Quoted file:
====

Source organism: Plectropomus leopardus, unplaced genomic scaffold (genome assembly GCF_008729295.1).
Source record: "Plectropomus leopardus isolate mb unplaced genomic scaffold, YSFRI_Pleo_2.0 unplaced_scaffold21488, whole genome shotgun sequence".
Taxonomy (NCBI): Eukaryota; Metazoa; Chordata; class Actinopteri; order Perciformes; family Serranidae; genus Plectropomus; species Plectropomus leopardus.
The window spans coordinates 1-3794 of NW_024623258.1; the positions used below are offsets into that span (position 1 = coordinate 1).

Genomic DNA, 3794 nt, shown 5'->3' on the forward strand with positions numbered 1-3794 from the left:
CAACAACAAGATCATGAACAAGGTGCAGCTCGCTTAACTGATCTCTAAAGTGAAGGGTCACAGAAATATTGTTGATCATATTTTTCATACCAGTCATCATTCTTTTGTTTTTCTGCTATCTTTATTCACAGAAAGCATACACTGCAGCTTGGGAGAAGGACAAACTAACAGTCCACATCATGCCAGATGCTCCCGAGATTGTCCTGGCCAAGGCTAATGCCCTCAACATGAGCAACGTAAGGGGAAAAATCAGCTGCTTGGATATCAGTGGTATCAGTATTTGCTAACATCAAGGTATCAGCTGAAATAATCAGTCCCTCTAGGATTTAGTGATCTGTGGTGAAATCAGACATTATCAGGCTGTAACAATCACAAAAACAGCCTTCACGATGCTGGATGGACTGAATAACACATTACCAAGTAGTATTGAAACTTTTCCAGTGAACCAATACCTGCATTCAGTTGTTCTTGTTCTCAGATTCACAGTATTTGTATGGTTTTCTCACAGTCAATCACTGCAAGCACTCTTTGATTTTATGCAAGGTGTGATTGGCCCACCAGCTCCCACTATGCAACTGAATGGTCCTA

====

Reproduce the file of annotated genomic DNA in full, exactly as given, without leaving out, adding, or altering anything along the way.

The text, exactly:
Source organism: Plectropomus leopardus, unplaced genomic scaffold (genome assembly GCF_008729295.1).
Source record: "Plectropomus leopardus isolate mb unplaced genomic scaffold, YSFRI_Pleo_2.0 unplaced_scaffold21488, whole genome shotgun sequence".
Taxonomy (NCBI): Eukaryota; Metazoa; Chordata; class Actinopteri; order Perciformes; family Serranidae; genus Plectropomus; species Plectropomus leopardus.
The window spans coordinates 1-3794 of NW_024623258.1; the positions used below are offsets into that span (position 1 = coordinate 1).

Genomic DNA, 3794 nt, shown 5'->3' on the forward strand with positions numbered 1-3794 from the left:
CAACAACAAGATCATGAACAAGGTGCAGCTCGCTTAACTGATCTCTAAAGTGAAGGGTCACAGAAATATTGTTGATCATATTTTTCATACCAGTCATCATTCTTTTGTTTTTCTGCTATCTTTATTCACAGAAAGCATACACTGCAGCTTGGGAGAAGGACAAACTAACAGTCCACATCATGCCAGATGCTCCCGAGATTGTCCTGGCCAAGGCTAATGCCCTCAACATGAGCAACGTAAGGGGAAAAATCAGCTGCTTGGATATCAGTGGTATCAGTATTTGCTAACATCAAGGTATCAGCTGAAATAATCAGTCCCTCTAGGATTTAGTGATCTGTGGTGAAATCAGACATTATCAGGCTGTAACAATCACAAAAACAGCCTTCACGATGCTGGATGGACTGAATAACACATTACCAAGTAGTATTGAAACTTTTCCAGTGAACCAATACCTGCATTCAGTTGTTCTTGTTCTCAGATTCACAGTATTTGTATGGTTTTCTCACAGTCAATCACTGCAAGCACTCTTTGATTTTATGCAAGGTGTGATTGGCCCACCAGCTCCCACTATGCAACTGAATGGTCCTA